The Significance of the Cities of Refuge
It is written, “Three cities shall you designate on the other side of the Jordan, and three cities shall you designate in the land of Canaan. They shall be cities of refuge. For the Children of Israel and the proselyte and resident among them shall these cities be a refuge, for anyone who kills a person unintentionally to flee there…. For he must dwell in his city of refuge until the death of the High Priest, and after the death of the High Priest the killer shall return to the land of his possession” (Numbers 35:14-15, 28).
Let us focus on the origin of this divine commandment:
1. What exactly is meant by a “city of refuge”?
2. Why does the unintentional killer not hide in his own city instead?
3. Why does the verse connect the return of the killer with the death of the High Priest? Why does the Torah not set a predetermined time for the return of the killer from the city of refuge?
4. Our Sages teach that the mothers of the High Priests gave food and clothing to whoever had unintentionally killed. This was in order for them not to pray for the death of their sons (Makkot 11a; Yalkut Shimoni 788). Does this mean that if these killers had prayed, their requests would have been granted and the lives of the High Priests would have been in danger? It is not written, “An unwarranted curse returns” (Proverbs 26:2)? The Midrash replies that the priests should have instead implored Heaven to have mercy on their generation (to prevent killings from happening in the first place), yet they refrained. The question still remains: How can we possibly imagine that the prayer of a killer could be granted and thus bring about the death of the High Priest? We must say that they were really not murderers, for they did not kill intentionally. Our Sages have nevertheless explained that if they were unintentionally responsible for the death of one of their brothers, it is because they were not truly upright (see Shabbat 32a; Bamidbar Rabba 13:17). Commenting on Numbers 34:15, the Rambam points out that in the land of Gilead, willful murderers hid their crimes and made everyone believe that they were unintentional killers.
It is written, “You reduce man to pulp, and You say: ‘Repent, O sons of man’ ” (Psalms 90:3). On this subject our Sages have explained that every gate was closed, with the exception of the gate of tears (Zohar I:132a; Berachot 32b) and that of repentance (Eicha Rabbati 3). The killers living in cities of refuge had certainly repented. The suffering brought about by forced exile (separation from relatives and friends, and living with strangers) is equal to death. Since the gate of tears and repentance are never closed, their teshuvah was certainly accepted. Let us remember that despite his grave sins, King Manasseh was forgiven (see Sanhedrin 102b-103a; Perkei d’Rabbi Eliezer, start of ch.43). Our Sages teach that Manasseh testified to the fact that the Holy One, blessed be He, accepts those who return to Him (Tanhuma, Nasso 28). If killers can reach the level of tzaddikim, it was feared that their prayers would be answered. Therefore if they cursed the High Priest, their curse was liable to be fulfilled.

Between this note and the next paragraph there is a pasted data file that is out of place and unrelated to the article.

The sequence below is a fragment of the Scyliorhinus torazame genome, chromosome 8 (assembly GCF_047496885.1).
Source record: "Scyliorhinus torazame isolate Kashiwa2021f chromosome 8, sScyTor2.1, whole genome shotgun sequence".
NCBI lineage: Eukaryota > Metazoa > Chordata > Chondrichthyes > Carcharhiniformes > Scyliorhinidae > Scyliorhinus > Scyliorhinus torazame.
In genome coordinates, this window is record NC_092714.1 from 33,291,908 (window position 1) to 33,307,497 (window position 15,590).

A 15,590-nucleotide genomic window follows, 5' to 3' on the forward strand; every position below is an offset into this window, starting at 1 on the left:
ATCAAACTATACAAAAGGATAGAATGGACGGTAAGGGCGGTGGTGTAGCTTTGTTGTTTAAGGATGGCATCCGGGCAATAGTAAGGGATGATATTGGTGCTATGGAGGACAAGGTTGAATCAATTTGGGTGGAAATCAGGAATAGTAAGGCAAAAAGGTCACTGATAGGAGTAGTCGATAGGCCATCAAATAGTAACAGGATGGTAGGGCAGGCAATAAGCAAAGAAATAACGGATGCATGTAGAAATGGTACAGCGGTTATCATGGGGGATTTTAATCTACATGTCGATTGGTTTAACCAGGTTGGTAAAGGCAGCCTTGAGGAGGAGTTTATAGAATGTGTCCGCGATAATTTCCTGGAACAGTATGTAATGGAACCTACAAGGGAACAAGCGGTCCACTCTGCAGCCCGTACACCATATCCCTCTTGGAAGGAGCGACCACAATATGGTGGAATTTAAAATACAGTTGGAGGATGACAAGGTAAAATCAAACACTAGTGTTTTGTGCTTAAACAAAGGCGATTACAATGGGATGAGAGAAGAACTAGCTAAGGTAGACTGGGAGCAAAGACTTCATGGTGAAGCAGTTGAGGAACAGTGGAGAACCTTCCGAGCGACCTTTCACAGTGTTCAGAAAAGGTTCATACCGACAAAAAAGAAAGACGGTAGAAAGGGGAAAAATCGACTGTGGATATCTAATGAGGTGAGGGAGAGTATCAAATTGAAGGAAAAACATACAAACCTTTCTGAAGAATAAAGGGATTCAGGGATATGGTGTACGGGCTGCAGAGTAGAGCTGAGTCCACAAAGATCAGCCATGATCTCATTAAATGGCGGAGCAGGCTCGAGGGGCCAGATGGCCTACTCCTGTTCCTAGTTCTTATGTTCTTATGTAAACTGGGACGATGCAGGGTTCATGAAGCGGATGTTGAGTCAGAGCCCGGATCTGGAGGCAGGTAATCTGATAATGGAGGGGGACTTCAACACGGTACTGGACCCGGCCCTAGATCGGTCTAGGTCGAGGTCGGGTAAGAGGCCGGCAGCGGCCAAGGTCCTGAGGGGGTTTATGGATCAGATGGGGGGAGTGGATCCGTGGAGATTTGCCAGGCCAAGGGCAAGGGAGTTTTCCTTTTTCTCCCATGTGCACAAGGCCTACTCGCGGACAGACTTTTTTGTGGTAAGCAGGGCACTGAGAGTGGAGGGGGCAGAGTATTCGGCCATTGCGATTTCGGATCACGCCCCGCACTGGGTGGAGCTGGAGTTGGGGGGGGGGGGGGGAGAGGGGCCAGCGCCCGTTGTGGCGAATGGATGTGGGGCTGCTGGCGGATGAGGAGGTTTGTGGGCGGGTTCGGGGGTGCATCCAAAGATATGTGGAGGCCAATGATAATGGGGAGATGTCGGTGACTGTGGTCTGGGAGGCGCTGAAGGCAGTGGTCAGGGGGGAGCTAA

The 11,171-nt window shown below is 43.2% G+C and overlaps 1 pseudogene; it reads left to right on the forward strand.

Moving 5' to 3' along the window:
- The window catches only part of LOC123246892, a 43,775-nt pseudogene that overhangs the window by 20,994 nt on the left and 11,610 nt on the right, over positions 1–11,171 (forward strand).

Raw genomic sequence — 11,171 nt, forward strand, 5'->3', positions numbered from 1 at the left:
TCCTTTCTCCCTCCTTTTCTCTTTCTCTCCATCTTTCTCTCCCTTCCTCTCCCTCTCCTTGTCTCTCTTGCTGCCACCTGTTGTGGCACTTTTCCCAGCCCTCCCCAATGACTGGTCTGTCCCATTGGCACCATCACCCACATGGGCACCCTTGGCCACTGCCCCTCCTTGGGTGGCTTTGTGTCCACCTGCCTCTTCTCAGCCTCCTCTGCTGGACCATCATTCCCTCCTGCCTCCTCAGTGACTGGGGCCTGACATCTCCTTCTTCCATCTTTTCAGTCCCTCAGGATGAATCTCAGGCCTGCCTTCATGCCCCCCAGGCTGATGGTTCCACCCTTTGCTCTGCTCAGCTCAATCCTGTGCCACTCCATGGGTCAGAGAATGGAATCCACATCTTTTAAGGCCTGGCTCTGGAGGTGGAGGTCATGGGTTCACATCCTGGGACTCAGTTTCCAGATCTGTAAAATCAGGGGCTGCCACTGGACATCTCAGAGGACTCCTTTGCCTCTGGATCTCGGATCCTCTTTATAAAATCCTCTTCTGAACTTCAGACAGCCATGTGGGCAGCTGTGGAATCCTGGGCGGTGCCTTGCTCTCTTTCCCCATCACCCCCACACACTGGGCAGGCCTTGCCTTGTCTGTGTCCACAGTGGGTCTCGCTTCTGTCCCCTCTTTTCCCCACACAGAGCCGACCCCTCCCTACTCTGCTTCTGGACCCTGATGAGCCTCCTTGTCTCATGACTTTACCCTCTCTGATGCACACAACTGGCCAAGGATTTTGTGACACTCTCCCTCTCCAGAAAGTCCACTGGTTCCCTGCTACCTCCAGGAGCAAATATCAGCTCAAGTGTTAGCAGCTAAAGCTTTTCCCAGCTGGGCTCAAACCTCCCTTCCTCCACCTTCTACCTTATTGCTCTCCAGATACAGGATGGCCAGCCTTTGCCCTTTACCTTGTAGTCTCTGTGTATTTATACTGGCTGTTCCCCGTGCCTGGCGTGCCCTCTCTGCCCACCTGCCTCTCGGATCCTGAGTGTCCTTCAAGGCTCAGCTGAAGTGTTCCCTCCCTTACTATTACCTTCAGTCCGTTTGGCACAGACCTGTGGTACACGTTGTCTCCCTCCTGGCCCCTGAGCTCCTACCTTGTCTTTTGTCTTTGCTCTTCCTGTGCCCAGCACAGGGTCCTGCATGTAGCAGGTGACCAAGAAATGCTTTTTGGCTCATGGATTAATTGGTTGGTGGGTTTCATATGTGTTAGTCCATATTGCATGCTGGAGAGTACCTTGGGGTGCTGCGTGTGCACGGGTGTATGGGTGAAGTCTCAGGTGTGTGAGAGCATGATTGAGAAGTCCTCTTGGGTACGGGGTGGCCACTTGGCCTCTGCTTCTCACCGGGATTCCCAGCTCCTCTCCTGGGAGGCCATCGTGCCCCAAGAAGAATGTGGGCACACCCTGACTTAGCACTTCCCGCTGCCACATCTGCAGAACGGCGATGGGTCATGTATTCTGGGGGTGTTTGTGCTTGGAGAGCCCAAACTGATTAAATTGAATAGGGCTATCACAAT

What did the High Priest do? What sin did he commit so as to die as a result of the exiles who repented? Where is G-d’s justice is this?
Commenting on the subject of the cities of refuge, Rashi cites the Talmud in explaining that despite the fact that nine and a half tribes lived in the land of Canaan – while only two and a half tribes lived beyond the Jordan – both contained three cities of refuge because “manslaying was rife in Gilead” (Makkot 9b). We may say that the evil inclination is stronger outside the land of Israel. If this is true for extremely grave cases such as unintentional killing, what happens in less serious cases, ones in which the evil inclination tries to make a Jew stumble, especially in unintentional sins, which not everyone can perceive? Since the evil inclination sometimes succeeds in this way, a person who lives outside of Israel must strive to cleave to the Holy One, blessed be He and His commandments. Only Hashem, Who probes the heart of every person, knows man’s tendencies and the exact circumstances that can lead to a Jew killing (unintentionally) another. Everyone must therefore rouse themselves, do teshuvah, and be ready to overcome the trials of life.
The High Priest must show unintentional killers the way to return to G-d. He must implore Hashem to accept his repentance, without being afraid that the accused will pray to G-d to be able to leave his city of refuge (and thus precipitate the High Priest’s death). He must have faith in G-d, as it is written: “The ways of the L-RD are straight. The righteous walk in them and sinners will stumble over them” (Hosea 14:10).
We know that every person constitutes an entire world, and when the hour comes for him to leave this world, the Holy One, blessed be He, is careful to replace him with another in order that nothing should be lacking in the world, G-d forbid (see Midrash HaGadol, Vayeitzei 28:16; Zohar III:33,247b). This applies especially when it comes to tzaddikim. Commenting on the verse, “The sun rises and the sun sets” (Ecclesiastes 1:5), our Sages explain that a tzaddik does not leave this world unless another person of the same caliber is born (see Yoma 38b; Pessitka Zutah 23:1). As a result, when a person kills someone, it is as if he destroyed an entire world (Sanhedrin 37a), shedding his blood and the blood of all his potential descendants until the end of time. If we are dealing with a murderer who acts with premeditation, it is clear that only his own death will atone for his sin (Sanhedrin 43b). The sin of the unintentional killer must also be atoned for, however, and he must repent for his grave misdeed. Through his tears he can restore what he took from the world.